Hallertau Imperial Pilsner
An incredible showcase of extraordinary hops from start to finish, this brew weighs in at over 100 IBUs but is still a pleasure to drink.
Every Craft Beer
Has a Story
Every autumn for over twenty eight years, Jim Koch has traveled to one of the oldest hop growing regions in the world: the Hallertau region of Bavaria Germany. It’s there that we hand select the Noble hops for our beers, including the distinctive Hallertau Mittelfrueh used in Boston Lager. We wanted to feature this single hop variety in brewing a bold and intense imperial pilsner. Although used at extremely high levels, these delicate Bavarian hops also give the beer an intense hop character but one that’s full of nuanced flavor without overpowering.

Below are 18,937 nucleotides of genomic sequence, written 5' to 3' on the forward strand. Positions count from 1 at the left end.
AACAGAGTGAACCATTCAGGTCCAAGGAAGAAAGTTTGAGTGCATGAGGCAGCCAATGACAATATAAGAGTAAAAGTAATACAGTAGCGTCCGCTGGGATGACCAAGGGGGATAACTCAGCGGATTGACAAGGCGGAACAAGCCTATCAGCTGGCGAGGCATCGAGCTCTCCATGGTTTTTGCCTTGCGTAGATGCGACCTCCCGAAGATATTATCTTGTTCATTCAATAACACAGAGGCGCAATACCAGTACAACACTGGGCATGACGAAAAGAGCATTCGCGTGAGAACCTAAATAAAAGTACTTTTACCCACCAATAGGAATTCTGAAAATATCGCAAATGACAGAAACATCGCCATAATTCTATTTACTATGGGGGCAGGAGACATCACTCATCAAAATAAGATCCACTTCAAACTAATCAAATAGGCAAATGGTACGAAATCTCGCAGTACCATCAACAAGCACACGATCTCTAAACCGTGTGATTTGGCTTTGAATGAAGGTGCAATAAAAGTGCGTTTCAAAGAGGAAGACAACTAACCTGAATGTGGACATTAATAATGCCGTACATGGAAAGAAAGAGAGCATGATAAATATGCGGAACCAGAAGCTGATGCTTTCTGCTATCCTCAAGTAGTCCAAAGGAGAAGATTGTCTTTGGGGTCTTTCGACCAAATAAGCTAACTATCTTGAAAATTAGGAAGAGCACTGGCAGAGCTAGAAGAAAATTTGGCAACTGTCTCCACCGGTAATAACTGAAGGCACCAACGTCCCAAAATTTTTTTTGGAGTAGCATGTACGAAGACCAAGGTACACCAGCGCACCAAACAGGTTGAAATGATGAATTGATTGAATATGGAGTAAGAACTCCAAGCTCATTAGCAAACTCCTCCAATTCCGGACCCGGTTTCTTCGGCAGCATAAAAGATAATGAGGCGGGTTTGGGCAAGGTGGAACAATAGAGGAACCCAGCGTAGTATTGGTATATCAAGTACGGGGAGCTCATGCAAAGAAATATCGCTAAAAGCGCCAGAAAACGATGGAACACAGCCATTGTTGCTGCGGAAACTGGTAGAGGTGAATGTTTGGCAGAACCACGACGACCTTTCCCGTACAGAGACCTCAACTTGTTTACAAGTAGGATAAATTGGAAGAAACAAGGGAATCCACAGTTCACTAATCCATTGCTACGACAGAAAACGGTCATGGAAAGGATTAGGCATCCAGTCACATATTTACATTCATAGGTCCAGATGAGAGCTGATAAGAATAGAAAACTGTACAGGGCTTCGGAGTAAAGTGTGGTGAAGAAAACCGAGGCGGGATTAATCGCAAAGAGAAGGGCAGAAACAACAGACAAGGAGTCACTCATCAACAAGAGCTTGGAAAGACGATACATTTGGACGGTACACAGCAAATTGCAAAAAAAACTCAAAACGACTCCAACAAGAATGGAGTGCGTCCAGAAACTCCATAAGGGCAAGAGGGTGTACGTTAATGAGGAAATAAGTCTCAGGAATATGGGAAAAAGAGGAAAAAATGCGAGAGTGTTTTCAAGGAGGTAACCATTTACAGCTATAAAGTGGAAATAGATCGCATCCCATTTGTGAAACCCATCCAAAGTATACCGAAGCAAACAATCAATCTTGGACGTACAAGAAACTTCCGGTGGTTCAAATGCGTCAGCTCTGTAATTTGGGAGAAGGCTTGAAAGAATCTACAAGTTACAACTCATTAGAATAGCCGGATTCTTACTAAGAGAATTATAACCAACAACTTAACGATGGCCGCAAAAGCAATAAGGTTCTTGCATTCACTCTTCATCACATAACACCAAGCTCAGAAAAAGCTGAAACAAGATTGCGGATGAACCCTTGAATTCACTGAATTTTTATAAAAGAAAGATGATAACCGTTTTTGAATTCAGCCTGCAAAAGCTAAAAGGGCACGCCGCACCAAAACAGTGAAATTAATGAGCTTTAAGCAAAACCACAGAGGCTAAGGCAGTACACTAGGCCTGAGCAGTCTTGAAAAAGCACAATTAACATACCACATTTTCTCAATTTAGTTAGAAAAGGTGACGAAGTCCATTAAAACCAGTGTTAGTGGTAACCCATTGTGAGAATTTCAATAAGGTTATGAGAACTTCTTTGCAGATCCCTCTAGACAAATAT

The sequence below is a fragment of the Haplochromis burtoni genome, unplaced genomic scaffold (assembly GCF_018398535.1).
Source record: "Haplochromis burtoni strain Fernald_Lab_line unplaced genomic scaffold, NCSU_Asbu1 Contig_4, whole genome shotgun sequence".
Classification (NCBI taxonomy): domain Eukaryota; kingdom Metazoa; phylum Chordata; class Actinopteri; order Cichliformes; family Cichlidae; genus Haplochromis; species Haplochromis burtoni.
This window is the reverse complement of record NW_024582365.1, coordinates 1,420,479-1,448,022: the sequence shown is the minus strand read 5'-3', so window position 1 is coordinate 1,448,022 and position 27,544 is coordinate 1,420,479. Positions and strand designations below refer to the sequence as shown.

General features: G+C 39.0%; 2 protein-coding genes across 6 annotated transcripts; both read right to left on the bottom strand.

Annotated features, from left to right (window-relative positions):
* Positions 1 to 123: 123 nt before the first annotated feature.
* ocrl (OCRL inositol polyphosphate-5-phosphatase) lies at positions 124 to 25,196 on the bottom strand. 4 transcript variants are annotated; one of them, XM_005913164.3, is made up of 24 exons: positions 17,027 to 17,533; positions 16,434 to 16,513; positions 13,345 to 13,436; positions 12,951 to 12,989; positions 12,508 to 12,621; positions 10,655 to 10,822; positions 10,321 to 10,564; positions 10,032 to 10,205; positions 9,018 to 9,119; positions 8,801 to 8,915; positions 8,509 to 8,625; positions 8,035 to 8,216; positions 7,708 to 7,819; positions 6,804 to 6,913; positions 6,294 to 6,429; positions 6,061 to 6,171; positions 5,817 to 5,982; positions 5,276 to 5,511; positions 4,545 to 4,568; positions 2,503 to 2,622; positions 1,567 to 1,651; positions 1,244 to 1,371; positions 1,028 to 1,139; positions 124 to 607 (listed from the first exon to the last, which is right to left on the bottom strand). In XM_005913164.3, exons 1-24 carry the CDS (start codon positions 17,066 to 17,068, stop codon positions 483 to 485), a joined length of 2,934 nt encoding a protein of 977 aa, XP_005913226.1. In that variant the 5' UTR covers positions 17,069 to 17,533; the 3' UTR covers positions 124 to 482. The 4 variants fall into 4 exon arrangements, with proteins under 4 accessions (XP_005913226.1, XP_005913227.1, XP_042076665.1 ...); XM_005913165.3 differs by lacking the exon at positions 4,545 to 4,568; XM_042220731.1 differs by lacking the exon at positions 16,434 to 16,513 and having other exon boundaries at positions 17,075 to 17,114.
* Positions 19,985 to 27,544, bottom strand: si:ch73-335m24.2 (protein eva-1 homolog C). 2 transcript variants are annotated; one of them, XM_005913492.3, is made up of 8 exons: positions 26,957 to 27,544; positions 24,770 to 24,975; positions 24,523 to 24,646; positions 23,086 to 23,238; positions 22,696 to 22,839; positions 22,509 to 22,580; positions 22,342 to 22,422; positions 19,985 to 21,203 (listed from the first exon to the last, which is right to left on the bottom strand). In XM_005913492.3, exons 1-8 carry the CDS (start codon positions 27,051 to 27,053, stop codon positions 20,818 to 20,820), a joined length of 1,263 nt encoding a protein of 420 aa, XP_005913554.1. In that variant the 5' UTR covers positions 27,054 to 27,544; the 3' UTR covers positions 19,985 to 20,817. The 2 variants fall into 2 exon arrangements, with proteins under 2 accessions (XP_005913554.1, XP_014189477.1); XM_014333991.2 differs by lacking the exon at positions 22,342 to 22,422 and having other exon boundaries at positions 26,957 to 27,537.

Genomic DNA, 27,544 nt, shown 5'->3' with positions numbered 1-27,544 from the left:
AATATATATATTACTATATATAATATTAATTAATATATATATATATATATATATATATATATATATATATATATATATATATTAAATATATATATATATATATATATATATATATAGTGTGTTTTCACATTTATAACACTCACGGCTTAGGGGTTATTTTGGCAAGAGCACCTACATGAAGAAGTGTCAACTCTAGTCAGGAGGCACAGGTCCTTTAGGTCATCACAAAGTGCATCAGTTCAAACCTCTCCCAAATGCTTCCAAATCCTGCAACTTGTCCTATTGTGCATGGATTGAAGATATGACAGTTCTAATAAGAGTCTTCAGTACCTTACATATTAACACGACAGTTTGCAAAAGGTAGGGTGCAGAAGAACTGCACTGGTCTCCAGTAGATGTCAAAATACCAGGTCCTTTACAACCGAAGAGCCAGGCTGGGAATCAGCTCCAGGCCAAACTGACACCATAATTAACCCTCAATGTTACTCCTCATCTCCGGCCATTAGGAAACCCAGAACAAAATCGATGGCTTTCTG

This one-of-a-kind brew uses twelve pounds of Hallertau Mittelfrueh hops per barrel. To put that into perspective, Samuel Adams Boston Lager® contains about one pound of hops per barrel, and most beers contain about 1.5 ounces per barrel.
The original imperial beer style was the imperial stout, also known as the Russian imperial stout. Brewed in 19th century London for the Baltic trade, this beer quickly became popular with the food and wine loving Russian Tsarist courts. The beer was brewed with a higher level of alcohol and hops in order to preserve it for transport across the frigid Baltic Sea. As American craft brewers began to push boundaries in brewing, creating beers with higher gravity and greater flavor intensity, they used the term "Imperial" to indicate the beer was stronger than its original classic style.